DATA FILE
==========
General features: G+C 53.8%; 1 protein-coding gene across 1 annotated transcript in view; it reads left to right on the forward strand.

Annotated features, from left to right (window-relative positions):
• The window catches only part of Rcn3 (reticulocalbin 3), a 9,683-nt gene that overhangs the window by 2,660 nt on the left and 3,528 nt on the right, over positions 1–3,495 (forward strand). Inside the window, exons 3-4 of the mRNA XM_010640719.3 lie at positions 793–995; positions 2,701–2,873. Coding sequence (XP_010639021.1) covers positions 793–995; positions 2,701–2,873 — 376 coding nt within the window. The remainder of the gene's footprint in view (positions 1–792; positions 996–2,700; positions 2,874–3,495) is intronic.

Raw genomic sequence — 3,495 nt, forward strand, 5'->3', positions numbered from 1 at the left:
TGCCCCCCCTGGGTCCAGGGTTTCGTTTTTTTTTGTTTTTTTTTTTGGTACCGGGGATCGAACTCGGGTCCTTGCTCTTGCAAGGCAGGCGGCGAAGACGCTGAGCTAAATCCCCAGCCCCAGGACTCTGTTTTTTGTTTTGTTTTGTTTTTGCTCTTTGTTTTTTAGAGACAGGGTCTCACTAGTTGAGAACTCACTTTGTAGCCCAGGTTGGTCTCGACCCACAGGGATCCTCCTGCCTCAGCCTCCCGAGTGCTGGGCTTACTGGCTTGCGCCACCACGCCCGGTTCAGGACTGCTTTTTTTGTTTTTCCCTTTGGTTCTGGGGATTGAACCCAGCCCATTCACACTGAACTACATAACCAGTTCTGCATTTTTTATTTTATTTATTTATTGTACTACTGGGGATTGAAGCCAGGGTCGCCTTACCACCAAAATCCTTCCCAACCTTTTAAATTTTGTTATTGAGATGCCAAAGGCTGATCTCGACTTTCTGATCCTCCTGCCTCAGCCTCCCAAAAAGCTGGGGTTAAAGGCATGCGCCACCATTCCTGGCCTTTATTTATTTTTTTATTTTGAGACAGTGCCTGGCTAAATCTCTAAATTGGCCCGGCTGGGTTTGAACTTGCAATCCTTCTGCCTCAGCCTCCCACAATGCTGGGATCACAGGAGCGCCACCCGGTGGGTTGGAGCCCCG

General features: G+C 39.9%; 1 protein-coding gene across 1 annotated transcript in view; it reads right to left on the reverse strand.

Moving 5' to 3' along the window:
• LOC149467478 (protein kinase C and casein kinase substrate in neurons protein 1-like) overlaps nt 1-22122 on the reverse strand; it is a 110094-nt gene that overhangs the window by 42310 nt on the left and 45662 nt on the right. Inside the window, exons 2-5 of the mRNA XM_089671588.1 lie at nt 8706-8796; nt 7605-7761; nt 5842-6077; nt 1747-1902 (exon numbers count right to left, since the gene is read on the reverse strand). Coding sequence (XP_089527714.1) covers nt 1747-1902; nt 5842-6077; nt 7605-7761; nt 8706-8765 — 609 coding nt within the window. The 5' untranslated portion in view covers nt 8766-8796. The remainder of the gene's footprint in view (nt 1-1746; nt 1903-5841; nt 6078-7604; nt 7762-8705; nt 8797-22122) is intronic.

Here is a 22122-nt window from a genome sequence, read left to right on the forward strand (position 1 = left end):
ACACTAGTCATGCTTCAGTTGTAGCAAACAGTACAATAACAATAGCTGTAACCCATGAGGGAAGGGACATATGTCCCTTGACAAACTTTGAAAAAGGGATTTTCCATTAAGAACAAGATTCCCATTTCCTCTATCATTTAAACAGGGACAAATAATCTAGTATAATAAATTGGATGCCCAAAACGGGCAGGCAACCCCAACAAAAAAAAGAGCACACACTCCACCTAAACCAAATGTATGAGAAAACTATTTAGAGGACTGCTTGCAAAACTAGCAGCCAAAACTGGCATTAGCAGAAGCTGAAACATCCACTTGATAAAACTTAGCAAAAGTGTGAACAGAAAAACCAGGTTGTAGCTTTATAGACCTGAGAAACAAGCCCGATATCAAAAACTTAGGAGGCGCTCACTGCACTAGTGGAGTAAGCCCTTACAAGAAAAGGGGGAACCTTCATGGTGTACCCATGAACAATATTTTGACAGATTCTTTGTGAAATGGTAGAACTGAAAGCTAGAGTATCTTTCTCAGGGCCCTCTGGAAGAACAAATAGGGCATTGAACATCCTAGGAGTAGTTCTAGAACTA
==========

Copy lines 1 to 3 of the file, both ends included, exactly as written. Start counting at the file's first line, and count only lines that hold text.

General features: G+C 53.8%; 1 protein-coding gene across 1 annotated transcript in view; it reads left to right on the forward strand.

Annotated features, from left to right (window-relative positions):
• The window catches only part of Rcn3 (reticulocalbin 3), a 9,683-nt gene that overhangs the window by 2,660 nt on the left and 3,528 nt on the right, over positions 1–3,495 (forward strand). Inside the window, exons 3-4 of the mRNA XM_010640719.3 lie at positions 793–995; positions 2,701–2,873. Coding sequence (XP_010639021.1) covers positions 793–995; positions 2,701–2,873 — 376 coding nt within the window. The remainder of the gene's footprint in view (positions 1–792; positions 996–2,700; positions 2,874–3,495) is intronic.